Surface Study of Fe3O4 Nanoparticles Functionalized With Biocompatible Adsorbed Molecules
Beata Lesiak, N. Rangam, P. Jiricek, I. Gordeev, J. Tóth, L. Kövér , M. Mohai and P. Borowicz
Frontiers in Chemistry October (2019) Volume 7, Article 642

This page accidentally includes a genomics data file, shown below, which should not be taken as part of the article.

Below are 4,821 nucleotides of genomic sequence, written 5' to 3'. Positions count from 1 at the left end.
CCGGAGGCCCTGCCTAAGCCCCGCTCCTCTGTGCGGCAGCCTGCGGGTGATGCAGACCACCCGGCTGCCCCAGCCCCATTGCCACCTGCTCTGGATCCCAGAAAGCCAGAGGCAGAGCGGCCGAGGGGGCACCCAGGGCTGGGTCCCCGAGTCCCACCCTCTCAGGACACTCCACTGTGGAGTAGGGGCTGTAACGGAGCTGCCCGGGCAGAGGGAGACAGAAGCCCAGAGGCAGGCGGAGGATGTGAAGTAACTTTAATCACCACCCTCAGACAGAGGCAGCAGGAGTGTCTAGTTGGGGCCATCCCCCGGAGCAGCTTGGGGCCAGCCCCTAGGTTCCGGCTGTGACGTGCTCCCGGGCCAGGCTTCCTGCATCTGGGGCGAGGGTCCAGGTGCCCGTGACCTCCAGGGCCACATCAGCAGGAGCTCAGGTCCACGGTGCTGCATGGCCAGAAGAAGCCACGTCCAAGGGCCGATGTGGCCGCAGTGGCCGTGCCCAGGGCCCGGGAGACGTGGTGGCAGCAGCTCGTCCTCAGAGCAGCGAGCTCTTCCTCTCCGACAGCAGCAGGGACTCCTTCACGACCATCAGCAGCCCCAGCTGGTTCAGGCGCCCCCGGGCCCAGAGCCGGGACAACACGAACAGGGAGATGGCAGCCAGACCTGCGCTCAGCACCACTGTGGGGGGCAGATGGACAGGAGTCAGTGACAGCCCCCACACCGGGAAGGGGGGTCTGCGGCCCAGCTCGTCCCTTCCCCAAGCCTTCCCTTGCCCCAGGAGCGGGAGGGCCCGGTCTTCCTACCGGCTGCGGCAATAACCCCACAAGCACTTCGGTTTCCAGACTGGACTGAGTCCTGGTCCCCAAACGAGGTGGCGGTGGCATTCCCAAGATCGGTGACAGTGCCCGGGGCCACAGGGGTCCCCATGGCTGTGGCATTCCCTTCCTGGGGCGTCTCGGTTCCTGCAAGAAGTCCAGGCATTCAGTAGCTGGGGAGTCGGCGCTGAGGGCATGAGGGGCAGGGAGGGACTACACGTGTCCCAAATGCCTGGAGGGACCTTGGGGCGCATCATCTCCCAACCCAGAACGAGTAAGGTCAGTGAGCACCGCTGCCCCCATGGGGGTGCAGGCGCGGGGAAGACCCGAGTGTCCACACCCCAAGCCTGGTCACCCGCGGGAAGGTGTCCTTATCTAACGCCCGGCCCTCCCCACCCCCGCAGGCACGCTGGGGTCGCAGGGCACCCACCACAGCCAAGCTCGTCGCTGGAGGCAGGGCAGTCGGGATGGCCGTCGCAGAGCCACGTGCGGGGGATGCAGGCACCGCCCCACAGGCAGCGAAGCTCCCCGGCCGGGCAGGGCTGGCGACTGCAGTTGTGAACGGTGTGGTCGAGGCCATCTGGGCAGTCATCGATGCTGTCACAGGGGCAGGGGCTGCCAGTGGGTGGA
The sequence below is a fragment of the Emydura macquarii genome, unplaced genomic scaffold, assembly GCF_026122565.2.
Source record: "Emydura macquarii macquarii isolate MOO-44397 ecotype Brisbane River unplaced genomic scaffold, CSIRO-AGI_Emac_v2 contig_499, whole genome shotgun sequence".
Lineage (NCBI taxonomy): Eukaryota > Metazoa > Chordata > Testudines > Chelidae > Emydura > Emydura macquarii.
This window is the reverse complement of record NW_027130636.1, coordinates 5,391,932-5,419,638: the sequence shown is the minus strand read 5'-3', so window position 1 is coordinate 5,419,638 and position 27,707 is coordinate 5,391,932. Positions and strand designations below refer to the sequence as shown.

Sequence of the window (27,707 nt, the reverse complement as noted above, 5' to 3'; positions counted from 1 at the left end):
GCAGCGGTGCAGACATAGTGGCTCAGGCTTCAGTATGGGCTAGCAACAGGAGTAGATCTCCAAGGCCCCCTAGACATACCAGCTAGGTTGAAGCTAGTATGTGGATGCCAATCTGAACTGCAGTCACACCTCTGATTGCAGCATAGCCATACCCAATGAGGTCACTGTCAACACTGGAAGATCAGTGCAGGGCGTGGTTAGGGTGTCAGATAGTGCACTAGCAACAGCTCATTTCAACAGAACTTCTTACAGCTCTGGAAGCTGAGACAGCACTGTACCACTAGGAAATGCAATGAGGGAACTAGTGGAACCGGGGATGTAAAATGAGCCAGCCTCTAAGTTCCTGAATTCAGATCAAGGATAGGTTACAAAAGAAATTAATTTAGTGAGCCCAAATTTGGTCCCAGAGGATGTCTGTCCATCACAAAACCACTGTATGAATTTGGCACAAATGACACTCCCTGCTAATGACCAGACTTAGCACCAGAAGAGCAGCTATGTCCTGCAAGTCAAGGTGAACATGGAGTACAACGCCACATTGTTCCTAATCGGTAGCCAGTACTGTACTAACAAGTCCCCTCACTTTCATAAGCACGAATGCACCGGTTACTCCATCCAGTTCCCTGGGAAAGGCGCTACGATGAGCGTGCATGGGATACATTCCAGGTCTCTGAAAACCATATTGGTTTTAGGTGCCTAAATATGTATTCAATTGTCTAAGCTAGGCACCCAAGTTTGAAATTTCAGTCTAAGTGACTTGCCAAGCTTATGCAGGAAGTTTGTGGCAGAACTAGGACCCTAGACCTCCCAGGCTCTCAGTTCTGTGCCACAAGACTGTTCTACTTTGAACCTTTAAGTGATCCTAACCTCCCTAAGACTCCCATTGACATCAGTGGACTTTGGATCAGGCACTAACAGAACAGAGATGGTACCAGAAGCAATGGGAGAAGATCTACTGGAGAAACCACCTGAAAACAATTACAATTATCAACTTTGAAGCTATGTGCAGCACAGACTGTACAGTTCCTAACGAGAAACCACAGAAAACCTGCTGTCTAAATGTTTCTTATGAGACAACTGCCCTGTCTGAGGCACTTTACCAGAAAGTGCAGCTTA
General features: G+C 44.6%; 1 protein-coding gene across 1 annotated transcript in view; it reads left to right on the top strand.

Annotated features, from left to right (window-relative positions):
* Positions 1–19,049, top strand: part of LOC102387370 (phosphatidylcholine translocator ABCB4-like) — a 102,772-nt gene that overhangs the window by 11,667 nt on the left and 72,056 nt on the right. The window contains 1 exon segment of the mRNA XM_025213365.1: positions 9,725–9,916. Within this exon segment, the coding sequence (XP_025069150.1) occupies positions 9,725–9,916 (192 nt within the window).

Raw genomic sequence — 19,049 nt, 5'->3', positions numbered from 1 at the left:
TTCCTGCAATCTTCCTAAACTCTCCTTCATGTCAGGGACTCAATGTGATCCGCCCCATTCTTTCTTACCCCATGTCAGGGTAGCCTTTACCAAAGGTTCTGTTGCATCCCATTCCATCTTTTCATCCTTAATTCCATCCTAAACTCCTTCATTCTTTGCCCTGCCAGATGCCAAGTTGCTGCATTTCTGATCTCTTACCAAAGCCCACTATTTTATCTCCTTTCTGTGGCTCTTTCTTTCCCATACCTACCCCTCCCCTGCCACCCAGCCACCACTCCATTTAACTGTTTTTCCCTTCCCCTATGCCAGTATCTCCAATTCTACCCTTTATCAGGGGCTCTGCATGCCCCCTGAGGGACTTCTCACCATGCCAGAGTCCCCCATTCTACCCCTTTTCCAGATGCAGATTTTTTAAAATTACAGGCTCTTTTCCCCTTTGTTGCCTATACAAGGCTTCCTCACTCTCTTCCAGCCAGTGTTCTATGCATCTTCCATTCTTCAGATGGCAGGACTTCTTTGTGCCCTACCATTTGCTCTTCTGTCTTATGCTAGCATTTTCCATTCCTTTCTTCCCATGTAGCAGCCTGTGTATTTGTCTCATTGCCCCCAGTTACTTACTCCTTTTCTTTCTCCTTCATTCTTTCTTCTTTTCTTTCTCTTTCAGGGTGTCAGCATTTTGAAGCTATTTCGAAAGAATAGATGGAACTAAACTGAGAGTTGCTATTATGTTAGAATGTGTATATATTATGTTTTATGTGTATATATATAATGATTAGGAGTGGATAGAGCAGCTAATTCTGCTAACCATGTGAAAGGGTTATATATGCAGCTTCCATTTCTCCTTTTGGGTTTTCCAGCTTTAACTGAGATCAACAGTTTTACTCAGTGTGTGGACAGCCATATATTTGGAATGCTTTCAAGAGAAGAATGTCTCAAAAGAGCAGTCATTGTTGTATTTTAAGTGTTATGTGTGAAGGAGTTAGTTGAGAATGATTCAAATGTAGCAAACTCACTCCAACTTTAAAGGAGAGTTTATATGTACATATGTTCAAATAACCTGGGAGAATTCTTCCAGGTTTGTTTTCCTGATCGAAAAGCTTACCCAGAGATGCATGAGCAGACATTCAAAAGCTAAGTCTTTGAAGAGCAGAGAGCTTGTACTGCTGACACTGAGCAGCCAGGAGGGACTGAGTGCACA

Surfaces of iron oxide of ferrimagnetic magnetite (Fe3O4) nanoparticles (MNPs) prepared by Massart's method and their functionalized form (f-MNPs) with succinic acid, L-arginine, oxalic acid, citric acid, and glutamic acid were studied by dynamic light scattering (DLS), Fourier transform infrared spectroscopy (FTIR-S), UV-vis, thermogravimetric analysis (TGA)/differential scanning calorimetry (DSC), X-ray photoelectron spectroscopy (XPS), and reflection electron energy loss spectroscopy (REELS). The XPS analysis of elements and their chemical states at the surface of MNPs and f-MNPs revealed differences in chemical bonding of atoms, content of carbon–oxygen groups, iron oxide forms, iron oxide magnetic properties, adsorbed molecules, surface coverage, and overlayer thickness, whereas the Auger parameters (derived from XPS and Auger spectra) and elastic and inelastic scattering probabilities of electrons on atoms and valence band electrons (derived from REELS spectra) indicated modification of surface charge redistribution, electronic, and optical properties. These modified properties of f-MNPs influenced their biological properties. The surfaces biocompatible for L929 cells showed various cytotoxicity for HeLa cells (10.8–5.3% of cell death), the highest for MNPs functionalized with oxalic acid. The samples exhibiting the largest efficiency possessed smaller surface coverage and thickness of adsorbed molecules layers, the highest content of oxygen and carbon–oxygen functionalizing groups, the highest ratio of lattice O2− and OH− to C sp2 hybridizations on MNP surface, the highest ratio of adsorbed O− and OH− to C sp2 hybridizations on adsorbed molecule layers, the closest electronic and optical properties to Fe3O4, and the lowest degree of admolecule polymerization. This high cytotoxicity was attributed to interaction of cells with a surface, where increased content of oxygen groups, adsorbed O−, and OH− may play the role of additional adsorption and catalytic sites and a large content of adsorbed molecule layers of carboxylic groups facilitating Fenton reaction kinetics leading to cell damage.